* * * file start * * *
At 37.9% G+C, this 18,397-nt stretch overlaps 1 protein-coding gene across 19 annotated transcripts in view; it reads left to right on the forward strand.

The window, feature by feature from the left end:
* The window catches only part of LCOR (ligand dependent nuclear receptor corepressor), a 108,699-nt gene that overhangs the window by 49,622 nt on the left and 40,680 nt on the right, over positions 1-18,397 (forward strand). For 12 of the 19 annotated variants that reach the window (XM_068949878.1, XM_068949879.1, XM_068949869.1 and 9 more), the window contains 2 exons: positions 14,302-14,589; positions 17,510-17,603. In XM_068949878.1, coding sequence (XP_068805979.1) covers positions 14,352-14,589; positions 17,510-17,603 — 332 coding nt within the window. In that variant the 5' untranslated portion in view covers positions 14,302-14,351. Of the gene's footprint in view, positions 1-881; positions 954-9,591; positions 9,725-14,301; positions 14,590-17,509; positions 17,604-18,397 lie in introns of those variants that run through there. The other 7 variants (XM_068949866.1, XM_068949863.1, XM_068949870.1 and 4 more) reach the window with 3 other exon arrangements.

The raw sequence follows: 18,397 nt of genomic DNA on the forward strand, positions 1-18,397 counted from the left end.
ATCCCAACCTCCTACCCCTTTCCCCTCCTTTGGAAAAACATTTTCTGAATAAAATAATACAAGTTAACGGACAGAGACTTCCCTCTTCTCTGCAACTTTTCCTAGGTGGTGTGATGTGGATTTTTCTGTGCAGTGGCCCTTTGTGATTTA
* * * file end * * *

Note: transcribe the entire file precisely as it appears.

At 37.9% G+C, this 18,397-nt stretch overlaps 1 protein-coding gene across 19 annotated transcripts in view; it reads left to right on the forward strand.

The window, feature by feature from the left end:
* The window catches only part of LCOR (ligand dependent nuclear receptor corepressor), a 108,699-nt gene that overhangs the window by 49,622 nt on the left and 40,680 nt on the right, over positions 1-18,397 (forward strand). For 12 of the 19 annotated variants that reach the window (XM_068949878.1, XM_068949879.1, XM_068949869.1 and 9 more), the window contains 2 exons: positions 14,302-14,589; positions 17,510-17,603. In XM_068949878.1, coding sequence (XP_068805979.1) covers positions 14,352-14,589; positions 17,510-17,603 — 332 coding nt within the window. In that variant the 5' untranslated portion in view covers positions 14,302-14,351. Of the gene's footprint in view, positions 1-881; positions 954-9,591; positions 9,725-14,301; positions 14,590-17,509; positions 17,604-18,397 lie in introns of those variants that run through there. The other 7 variants (XM_068949866.1, XM_068949863.1, XM_068949870.1 and 4 more) reach the window with 3 other exon arrangements.

The raw sequence follows: 18,397 nt of genomic DNA on the forward strand, positions 1-18,397 counted from the left end.
ATCCCAACCTCCTACCCCTTTCCCCTCCTTTGGAAAAACATTTTCTGAATAAAATAATACAAGTTAACGGACAGAGACTTCCCTCTTCTCTGCAACTTTTCCTAGGTGGTGTGATGTGGATTTTTCTGTGCAGTGGCCCTTTGTGATTTA